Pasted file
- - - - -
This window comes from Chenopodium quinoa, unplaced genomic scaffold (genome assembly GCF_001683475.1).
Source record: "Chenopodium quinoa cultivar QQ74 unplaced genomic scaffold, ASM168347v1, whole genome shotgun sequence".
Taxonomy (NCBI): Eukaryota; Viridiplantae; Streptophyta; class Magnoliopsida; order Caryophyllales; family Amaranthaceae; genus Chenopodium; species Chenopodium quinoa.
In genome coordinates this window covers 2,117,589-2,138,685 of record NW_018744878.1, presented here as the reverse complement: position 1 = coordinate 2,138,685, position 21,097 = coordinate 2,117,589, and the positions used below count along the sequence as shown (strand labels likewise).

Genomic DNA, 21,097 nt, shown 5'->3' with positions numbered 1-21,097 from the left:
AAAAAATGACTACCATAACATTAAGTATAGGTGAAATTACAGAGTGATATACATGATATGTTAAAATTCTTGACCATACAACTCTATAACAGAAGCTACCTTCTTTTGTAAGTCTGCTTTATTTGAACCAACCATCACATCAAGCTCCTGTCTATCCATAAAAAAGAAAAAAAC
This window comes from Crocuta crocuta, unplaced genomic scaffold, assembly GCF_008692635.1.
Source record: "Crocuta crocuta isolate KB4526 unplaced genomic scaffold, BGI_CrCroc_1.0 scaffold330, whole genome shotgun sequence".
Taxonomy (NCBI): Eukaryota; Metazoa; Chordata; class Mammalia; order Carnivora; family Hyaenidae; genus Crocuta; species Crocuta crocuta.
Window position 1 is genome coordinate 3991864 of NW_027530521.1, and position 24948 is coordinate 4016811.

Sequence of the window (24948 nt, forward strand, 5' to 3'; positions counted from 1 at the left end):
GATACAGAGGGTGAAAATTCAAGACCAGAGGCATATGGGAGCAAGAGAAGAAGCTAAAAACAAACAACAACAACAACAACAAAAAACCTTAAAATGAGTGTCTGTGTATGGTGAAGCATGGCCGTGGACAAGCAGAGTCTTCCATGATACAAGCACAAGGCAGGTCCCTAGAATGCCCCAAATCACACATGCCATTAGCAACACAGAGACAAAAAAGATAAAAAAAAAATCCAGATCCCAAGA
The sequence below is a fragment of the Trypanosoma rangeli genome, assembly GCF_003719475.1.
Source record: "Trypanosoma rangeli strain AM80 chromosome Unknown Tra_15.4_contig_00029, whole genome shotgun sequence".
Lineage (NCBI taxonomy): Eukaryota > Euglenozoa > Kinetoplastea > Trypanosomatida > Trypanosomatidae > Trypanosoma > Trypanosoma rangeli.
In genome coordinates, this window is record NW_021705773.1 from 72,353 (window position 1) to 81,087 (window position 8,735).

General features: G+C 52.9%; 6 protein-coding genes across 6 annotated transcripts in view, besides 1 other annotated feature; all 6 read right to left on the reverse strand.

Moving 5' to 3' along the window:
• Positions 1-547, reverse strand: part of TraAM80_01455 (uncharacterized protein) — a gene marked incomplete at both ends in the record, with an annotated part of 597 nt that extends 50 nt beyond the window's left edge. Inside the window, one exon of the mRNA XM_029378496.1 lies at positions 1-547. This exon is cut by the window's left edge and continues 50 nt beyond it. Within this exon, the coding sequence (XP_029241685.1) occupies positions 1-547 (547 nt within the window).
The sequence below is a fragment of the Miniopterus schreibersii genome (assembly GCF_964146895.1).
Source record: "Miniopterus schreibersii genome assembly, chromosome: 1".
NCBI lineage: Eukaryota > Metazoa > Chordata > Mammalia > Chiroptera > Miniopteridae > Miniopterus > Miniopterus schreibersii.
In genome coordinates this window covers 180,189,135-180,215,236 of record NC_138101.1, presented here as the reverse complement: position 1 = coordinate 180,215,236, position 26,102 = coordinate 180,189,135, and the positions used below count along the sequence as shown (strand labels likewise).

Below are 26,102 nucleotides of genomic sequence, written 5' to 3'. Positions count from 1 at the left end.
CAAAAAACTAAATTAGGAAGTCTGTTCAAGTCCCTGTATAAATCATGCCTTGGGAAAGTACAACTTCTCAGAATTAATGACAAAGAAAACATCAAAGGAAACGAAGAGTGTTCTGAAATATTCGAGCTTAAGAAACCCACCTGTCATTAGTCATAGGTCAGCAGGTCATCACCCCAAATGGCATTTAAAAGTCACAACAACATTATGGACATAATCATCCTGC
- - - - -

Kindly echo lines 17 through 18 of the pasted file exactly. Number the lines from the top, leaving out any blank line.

General features: G+C 52.9%; 6 protein-coding genes across 6 annotated transcripts in view, besides 1 other annotated feature; all 6 read right to left on the reverse strand.

Moving 5' to 3' along the window: